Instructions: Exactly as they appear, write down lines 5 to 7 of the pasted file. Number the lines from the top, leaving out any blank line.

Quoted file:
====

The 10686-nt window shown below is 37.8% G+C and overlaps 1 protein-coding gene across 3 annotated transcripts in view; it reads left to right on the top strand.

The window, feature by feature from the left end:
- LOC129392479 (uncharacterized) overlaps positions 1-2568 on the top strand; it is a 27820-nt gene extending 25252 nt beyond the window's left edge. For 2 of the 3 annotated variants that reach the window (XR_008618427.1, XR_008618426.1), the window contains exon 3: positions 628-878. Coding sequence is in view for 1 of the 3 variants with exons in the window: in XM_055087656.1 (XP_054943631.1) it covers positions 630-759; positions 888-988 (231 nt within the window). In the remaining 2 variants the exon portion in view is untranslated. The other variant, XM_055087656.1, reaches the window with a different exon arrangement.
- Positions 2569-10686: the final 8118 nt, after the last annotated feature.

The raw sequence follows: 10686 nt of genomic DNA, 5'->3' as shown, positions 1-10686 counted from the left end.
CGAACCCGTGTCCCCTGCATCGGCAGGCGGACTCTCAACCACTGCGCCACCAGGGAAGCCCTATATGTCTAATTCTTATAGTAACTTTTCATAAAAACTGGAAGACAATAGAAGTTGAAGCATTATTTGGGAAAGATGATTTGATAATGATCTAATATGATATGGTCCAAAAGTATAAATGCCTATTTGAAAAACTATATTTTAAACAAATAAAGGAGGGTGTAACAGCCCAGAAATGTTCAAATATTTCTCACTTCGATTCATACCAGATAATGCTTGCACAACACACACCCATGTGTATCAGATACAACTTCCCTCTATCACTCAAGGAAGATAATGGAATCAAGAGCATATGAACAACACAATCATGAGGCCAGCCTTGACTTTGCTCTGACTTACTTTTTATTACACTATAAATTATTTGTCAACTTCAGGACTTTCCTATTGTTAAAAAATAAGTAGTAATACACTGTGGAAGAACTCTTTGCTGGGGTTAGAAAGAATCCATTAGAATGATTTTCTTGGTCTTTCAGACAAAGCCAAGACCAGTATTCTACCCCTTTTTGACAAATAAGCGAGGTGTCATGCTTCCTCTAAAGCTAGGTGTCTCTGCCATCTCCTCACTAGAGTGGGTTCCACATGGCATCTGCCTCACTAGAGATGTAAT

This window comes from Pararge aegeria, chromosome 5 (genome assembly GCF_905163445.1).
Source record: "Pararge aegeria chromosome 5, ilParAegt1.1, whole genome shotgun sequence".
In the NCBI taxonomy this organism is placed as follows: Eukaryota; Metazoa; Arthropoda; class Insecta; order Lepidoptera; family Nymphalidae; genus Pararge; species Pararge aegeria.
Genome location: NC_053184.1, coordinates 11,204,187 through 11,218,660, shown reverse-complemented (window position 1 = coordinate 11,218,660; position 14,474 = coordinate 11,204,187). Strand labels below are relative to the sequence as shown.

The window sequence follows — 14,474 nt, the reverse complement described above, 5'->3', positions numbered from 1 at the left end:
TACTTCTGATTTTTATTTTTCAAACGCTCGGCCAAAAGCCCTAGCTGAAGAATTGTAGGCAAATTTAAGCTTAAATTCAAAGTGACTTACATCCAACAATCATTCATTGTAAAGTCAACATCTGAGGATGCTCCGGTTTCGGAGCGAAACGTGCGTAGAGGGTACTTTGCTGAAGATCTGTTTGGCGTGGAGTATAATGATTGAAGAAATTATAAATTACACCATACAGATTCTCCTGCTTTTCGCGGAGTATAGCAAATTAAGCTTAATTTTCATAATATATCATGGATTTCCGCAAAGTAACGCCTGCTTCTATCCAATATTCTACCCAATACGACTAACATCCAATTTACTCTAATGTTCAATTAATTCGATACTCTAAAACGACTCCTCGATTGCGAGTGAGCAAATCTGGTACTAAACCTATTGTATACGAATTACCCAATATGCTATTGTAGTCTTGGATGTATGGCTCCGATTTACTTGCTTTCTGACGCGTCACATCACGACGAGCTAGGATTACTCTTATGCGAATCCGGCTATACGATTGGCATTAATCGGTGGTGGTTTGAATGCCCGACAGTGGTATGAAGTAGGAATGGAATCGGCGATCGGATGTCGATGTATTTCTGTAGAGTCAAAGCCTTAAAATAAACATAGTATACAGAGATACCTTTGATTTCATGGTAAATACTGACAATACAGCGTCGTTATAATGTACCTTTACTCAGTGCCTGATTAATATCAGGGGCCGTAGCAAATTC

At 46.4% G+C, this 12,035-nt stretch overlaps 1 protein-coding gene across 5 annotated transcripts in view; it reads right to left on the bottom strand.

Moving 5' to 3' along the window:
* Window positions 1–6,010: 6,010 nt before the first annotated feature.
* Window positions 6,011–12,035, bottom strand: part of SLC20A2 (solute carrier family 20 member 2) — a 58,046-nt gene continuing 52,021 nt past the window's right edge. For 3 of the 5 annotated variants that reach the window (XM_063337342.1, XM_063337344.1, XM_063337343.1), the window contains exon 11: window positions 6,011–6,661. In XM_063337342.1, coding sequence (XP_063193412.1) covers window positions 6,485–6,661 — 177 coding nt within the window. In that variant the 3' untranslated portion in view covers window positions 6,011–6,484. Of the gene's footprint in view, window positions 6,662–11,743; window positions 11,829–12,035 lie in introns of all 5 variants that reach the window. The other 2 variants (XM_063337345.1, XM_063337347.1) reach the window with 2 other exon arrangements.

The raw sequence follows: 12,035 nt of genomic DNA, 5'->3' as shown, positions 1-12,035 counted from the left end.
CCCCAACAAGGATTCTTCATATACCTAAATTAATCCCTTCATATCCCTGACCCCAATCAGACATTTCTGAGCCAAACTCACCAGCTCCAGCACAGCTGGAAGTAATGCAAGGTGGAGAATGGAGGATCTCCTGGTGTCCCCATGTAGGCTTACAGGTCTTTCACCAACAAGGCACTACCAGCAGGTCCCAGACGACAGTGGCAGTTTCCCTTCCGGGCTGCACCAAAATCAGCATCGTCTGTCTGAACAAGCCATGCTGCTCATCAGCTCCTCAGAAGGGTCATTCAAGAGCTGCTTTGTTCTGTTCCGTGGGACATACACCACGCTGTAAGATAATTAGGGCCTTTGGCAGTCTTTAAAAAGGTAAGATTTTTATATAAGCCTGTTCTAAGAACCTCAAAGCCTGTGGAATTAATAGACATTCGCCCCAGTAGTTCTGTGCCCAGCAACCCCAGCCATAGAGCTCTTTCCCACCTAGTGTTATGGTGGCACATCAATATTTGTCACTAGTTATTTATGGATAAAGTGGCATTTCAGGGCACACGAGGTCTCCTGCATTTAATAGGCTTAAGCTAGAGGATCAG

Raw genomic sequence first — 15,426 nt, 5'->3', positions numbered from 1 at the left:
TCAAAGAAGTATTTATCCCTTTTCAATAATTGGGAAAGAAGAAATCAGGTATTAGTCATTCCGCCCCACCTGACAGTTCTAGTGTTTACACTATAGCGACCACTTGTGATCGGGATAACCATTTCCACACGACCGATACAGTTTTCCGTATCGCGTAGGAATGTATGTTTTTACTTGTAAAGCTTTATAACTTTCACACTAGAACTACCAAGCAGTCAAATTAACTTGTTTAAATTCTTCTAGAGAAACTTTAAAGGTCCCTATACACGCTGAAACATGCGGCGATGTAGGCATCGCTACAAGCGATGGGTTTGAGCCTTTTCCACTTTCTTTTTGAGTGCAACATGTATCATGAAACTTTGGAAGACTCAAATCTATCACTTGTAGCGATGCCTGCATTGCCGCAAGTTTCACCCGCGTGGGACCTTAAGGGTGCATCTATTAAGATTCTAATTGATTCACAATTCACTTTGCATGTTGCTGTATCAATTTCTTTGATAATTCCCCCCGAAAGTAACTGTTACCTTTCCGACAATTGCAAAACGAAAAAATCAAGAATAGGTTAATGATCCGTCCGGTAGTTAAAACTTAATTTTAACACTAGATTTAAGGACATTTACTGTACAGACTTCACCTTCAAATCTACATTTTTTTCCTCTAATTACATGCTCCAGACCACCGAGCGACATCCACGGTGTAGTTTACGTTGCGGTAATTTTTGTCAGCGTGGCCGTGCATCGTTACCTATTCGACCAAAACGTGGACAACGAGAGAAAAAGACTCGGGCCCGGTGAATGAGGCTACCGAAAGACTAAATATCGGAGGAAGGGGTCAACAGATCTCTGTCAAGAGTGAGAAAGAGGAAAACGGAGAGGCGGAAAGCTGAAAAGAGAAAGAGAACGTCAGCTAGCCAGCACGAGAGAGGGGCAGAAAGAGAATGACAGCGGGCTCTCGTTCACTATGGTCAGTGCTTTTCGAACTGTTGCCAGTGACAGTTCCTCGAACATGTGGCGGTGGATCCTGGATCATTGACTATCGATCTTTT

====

The raw sequence follows: 10686 nt of genomic DNA, 5'->3' as shown, positions 1-10686 counted from the left end.
CGAACCCGTGTCCCCTGCATCGGCAGGCGGACTCTCAACCACTGCGCCACCAGGGAAGCCCTATATGTCTAATTCTTATAGTAACTTTTCATAAAAACTGGAAGACAATAGAAGTTGAAGCATTATTTGGGAAAGATGATTTGATAATGATCTAATATGATATGGTCCAAAAGTATAAATGCCTATTTGAAAAACTATATTTTAAACAAATAAAGGAGGGTGTAACAGCCCAGAAATGTTCAAATATTTCTCACTTCGATTCATACCAGATAATGCTTGCACAACACACACCCATGTGTATCAGATACAACTTCCCTCTATCACTCAAGGAAGATAATGGAATCAAGAGCATATGAACAACACAATCATGAGGCCAGCCTTGACTTTGCTCTGACTTACTTTTTATTACACTATAAATTATTTGTCAACTTCAGGACTTTCCTATTGTTAAAAAATAAGTAGTAATACACTGTGGAAGAACTCTTTGCTGGGGTTAGAAAGAATCCATTAGAATGATTTTCTTGGTCTTTCAGACAAAGCCAAGACCAGTATTCTACCCCTTTTTGACAAATAAGCGAGGTGTCATGCTTCCTCTAAAGCTAGGTGTCTCTGCCATCTCCTCACTAGAGTGGGTTCCACATGGCATCTGCCTCACTAGAGATGTAAT

This window comes from Pararge aegeria, chromosome 5 (genome assembly GCF_905163445.1).